Something does not have to be big or loud or fancy to be sacred. Holiness doesn’t rest in the décor, or formality of a place. We build sanctuaries and play organs and gather in beautiful buildings and wear nice clothes to remind ourselves of the greatness of our God and our need for one another — not because that is where God lives.
As we reckon with that reality in this uncertain season, we take inspiration from our Jewish brothers and sisters. This is Holy Week in our faith, which means that we are also approaching Passover. Passover is the Jewish religious festival celebrating God freeing the Hebrews from slavery in Egypt, and it culminates in the Passover feast, the Seder.
Seders are not celebrated in temples, or with large flower displays, or in huge crowds. The Seder is observed at home, around the dinner table, with your family. It is a series of prayers, readings, blessings, and rituals that involve everyone from the parents to the youngest child, and it highlights the sacred meaning in foods like bread, wine, eggs, roast, and herbs, and in the middle of it, you simply eat dinner together.
It is a beautiful ceremony with immense significance, and it is likely what Jesus was celebrating with his disciples when the scene we know as the Last Supper takes place. So this year, as we celebrate Holy Week in our homes, around tables and living room couches with our families, we wanted to give you an opportunity to dive deeper into this distinctly homey Christian tradition of Maundy Thursday by connecting it to its Jewish roots.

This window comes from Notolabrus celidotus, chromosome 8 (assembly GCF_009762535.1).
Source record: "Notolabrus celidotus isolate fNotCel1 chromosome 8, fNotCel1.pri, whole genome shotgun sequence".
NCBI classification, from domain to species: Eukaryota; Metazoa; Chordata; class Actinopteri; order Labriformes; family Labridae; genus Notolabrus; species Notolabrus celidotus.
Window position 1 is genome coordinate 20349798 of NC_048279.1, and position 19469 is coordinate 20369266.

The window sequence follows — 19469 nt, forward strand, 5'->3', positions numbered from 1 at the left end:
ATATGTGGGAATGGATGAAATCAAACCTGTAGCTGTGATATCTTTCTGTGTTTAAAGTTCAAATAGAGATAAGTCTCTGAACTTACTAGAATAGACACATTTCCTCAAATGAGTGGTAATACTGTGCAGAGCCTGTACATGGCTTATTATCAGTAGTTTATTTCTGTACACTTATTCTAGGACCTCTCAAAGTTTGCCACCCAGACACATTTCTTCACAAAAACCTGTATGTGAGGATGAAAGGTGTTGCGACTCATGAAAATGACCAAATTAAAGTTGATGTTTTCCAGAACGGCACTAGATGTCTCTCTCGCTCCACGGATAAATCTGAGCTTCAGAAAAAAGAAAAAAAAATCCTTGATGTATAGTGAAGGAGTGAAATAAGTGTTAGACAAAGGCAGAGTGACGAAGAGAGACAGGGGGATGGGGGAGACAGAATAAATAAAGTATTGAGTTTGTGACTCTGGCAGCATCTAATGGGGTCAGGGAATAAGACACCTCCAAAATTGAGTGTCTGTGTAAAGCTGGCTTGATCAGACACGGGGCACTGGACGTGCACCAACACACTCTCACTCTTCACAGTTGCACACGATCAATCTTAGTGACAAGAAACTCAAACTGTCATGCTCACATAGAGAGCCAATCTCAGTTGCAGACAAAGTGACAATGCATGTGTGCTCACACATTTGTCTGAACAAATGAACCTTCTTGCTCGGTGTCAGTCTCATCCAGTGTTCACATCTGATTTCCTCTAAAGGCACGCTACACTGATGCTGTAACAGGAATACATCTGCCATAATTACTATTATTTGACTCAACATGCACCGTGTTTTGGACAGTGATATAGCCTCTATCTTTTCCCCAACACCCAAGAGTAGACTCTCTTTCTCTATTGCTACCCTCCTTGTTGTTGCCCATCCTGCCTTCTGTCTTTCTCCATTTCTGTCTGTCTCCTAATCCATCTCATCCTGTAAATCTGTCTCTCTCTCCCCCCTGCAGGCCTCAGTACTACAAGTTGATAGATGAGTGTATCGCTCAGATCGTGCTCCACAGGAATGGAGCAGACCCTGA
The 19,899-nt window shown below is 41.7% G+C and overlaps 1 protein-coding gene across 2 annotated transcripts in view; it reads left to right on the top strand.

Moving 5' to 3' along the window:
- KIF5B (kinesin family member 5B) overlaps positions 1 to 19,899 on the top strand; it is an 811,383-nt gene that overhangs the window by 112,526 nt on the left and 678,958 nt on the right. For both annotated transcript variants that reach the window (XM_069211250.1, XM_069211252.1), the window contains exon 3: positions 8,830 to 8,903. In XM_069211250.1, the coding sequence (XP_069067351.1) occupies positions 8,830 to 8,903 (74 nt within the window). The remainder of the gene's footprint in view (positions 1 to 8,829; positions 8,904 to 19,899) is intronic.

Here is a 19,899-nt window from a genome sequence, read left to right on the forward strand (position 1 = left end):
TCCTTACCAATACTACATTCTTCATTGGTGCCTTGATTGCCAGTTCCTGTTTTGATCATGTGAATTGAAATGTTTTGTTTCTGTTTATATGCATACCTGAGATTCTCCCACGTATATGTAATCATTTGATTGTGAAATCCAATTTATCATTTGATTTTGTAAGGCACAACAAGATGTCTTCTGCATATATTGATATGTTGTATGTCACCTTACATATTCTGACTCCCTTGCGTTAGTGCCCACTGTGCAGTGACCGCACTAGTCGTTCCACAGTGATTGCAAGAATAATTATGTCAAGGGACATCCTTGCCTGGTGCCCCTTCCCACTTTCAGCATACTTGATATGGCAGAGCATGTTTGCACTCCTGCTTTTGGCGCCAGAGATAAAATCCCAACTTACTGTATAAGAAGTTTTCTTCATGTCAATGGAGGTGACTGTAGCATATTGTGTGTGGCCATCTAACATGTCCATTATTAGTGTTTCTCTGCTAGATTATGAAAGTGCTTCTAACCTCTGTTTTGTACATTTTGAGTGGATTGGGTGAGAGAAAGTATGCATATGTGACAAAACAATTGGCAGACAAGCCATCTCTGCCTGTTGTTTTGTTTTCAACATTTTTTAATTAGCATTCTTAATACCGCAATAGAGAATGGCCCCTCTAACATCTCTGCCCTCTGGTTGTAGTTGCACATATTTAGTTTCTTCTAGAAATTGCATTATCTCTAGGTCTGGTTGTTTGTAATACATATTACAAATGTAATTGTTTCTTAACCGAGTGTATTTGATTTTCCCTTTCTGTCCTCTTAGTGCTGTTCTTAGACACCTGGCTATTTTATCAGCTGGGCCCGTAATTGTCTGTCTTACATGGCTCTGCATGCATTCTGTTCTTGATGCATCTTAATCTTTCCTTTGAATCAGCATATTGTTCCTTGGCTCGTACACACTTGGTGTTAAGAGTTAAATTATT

We’ve (with help from Woodbury Lutheran Church) put together a Family Maundy Thursday Dinner guide that follows the structure of a very simplified Seder, and allows you celebrate this sacred night around your dinner table together as a family, as faithful Jews have done for thousands of years, and as Jesus and his friends would have.
This experience is designed for families of all shapes and sizes, be it roommates, married couples, empty nesters whose college-age kids are home from school, whatever. You’re welcome to do as much or as little of it as works for you family, around whatever dinner looks like for you these days. (In fact, take a look at the video below for a prime example of this come-as-you-are, can-do spirit in Kat’s video of baking Matzo from scratch!)
So whether it’s with real wine, and a “youngest child” that is well out of childhood, or it’s a dinner of goldfish and mom telling the story of the last supper as she reads the document off her phone, it’s all good, and it’s all sacred, and God is present there.
Reach out to Kat with any questions about the exercise and let us know how the matzo turns out by tagging FUMC Fort Worth on Instagram or facebook!
Director of Youth Ministries